The story of the bible as it relates to Israel and the Jews is a depressing account of a people who go on and on disobeying God in spite of their privileged place and in spite of repeated warnings.

Jesus himself said in Luke 13: O Jerusalem, Jerusalem, you who kill the prophets and stone those sent to you, how often I have longed to gather your children together, as a hen gathers her chicks under her wings, but you were not willing! There is much that we can learn from this in our relationship with God – we are often just like Israel – we know what is right, we know what we ought to do and how we ought to live but we don’t.

Acts chapter 23 is another episode in Israel’s long history of disobedience and rejection of God’s provision. We have noted that Paul’s missionary journeys had come to an end, the reason for this seems to be less to do with completion of his missionary task as such and more to do with a new and specific role for Paul. Israel had rejected Jesus, now they had rejected the coming of the Holy Spirit and the benefits of the new covenant – judgment was now inevitable. Judgment in the form of exile from the land took place about 600 years prior to these events in Acts and a similar judgment was on its way. The process being put into effect in Acts bears some remarkable similarities to the previous judgment round about 600 BC. Whilst judgment was by this stage in Acts inevitable, there seems reluctance on God’s part to bring the judgment about – at least there seems to be many opportunities offered for repentance. Before Jesus was crucified the people made a choice, then the religious establishment, then the political establishment (Jewish as well as Roman) – it was not until all these groups were afforded a chance to come to a right response to Jesus’ message that the crucifixion took place and likewise in Acts a similar picture emerges.

The people had made their response (the riot in the Temple), and now it was the turn of the religious establishment to respond to Paul and his message – the message of a new covenant and the coming of the Holy Spirit.

  1. 70 at the Sanhedrin

Moses had set up a management team comprised of 70 members of the nation and this group had developed over the years into the Sanhedrin – it was a kind of religious council staffed by Sadducees and Pharisees. You will recall that the Roman commander Claudius Lysias was trying to find out what Paul had done that was to cause so much turmoil in the city – he assumed that a meeting of the Sanhedrin with Paul would provide answers.

As Paul stands before the 70 members of this religious body, his first statement is that he has fulfilled his duty to God in good conscience. Paul said this a number of times in his letters too – often we are misrepresented and misunderstood in what we do for God. Sometimes this can arise from genuine misunderstandings, but at other times there is a deliberate attempt to discredit and misrepresent. Paul had nothing to hide or be ashamed of, his conscience was clear. We can see something of the atmosphere in the Sanhedrin in what happened next – in response to Paul’s quite innocuous statement, the High Priest ordered Paul to be struck on the mouth! This is a kangaroo court at best and there seems little doubt that the members of this body were not at all interested in offering Paul a fair hearing. Jesus had been here before – his response to being struck was rather different to Paul’s (John 18: 20-21) but Paul was not Jesus and he was not going to allow these people to get away with this! He turned to the High Priest and said ‘God will strike you, you whitewashed wall!’. Was Paul right to respond in this way? I think not – in fact he quickly apologised for his disrespectful attitude to the high priest. I wonder how we would respond in this situation? Paul himself would later say that our attitude should be that of Christ Jesus (see Philippians 2). Perhaps we can say that as believers we are not perfect from day 1, but we need to grow and mature. Peter says at the end of his letter: But grow in the grace and knowledge of our Lord and Saviour Jesus Christ. In order to grow we need the nurture of God’s word and the warm environment of fellow believers. Paul likens the church to a body with different parts, each one making a contribution for the benefit of the whole body – how could a hand do well on its own? It would soon die and the body from which it left would be diminished and handicapped – so it is with the church. We need each other to grow successfully. Don’t expect to thrive as a believer if you exclude yourself and don’t spend time with fellow believers.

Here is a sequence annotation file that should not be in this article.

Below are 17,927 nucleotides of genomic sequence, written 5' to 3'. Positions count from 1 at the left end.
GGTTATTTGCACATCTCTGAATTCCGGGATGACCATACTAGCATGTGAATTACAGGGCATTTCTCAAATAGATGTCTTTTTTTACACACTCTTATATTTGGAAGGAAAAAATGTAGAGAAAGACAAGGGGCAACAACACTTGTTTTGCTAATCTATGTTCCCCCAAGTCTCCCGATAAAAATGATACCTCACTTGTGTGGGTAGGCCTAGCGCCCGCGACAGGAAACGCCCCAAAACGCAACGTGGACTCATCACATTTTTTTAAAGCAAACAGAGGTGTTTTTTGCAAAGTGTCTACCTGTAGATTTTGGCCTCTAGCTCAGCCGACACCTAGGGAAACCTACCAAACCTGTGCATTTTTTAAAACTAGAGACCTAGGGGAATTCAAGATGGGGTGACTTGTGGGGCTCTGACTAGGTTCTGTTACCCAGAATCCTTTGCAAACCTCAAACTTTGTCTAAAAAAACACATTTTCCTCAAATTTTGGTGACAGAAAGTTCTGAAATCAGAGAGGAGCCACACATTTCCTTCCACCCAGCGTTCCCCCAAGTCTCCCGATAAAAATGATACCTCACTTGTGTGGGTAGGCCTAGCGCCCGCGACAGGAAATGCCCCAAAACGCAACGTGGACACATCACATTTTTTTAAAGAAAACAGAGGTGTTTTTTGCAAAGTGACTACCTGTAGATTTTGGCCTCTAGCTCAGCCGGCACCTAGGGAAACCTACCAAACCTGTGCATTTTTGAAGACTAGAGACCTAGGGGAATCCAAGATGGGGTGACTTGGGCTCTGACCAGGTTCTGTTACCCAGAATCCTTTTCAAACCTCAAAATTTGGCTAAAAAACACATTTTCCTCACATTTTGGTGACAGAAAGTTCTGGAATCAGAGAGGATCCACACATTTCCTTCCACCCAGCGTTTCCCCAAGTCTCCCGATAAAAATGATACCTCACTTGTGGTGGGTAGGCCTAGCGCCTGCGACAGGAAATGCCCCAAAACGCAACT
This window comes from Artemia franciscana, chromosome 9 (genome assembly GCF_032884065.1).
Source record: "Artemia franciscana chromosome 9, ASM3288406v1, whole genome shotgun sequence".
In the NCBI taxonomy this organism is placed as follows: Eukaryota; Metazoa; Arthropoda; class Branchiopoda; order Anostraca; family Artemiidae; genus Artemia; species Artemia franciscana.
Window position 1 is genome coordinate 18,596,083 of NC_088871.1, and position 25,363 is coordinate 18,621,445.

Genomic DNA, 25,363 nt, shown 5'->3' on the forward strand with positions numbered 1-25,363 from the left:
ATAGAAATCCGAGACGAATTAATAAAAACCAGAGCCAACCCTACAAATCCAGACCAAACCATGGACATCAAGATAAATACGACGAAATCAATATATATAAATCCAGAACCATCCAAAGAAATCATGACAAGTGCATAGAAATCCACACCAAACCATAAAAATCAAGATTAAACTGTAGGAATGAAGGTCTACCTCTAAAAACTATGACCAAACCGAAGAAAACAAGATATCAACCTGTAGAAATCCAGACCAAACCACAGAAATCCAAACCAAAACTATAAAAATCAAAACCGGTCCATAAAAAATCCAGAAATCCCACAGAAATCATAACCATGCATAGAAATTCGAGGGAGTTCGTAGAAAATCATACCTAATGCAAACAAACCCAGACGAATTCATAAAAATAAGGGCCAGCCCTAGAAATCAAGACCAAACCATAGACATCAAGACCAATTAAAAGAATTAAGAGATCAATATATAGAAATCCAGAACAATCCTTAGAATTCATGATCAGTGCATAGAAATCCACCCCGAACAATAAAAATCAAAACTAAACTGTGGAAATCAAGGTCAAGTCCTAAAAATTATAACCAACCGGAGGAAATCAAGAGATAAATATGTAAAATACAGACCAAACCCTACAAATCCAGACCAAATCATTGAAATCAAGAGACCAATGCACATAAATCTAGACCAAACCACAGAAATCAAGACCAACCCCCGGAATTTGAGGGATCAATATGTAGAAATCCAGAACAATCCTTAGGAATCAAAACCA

Paul needed to speak to explain himself and allow this body of men to arrive at a decision – this was the request of Claudius Lysias. I find Paul’s tactics somewhat unexpected. Rather than telling his story of conversion (as he had with the crowd in the Temple and as he was about to do with King Agrippa) he focused on resurrection. He simply said ‘I stand on trial because of the hope of the resurrection of the dead’. The result was almost comical – Paul had opened up an old wound between the Pharisees and Sadducees who needed no encouragement to engage in an almighty row. Luke describes it as a great uproar and at one point things seemed to be getting so out of hand that the commander was afraid for Paul’s life! It was time for the Roman soldiers to rescue Paul once again!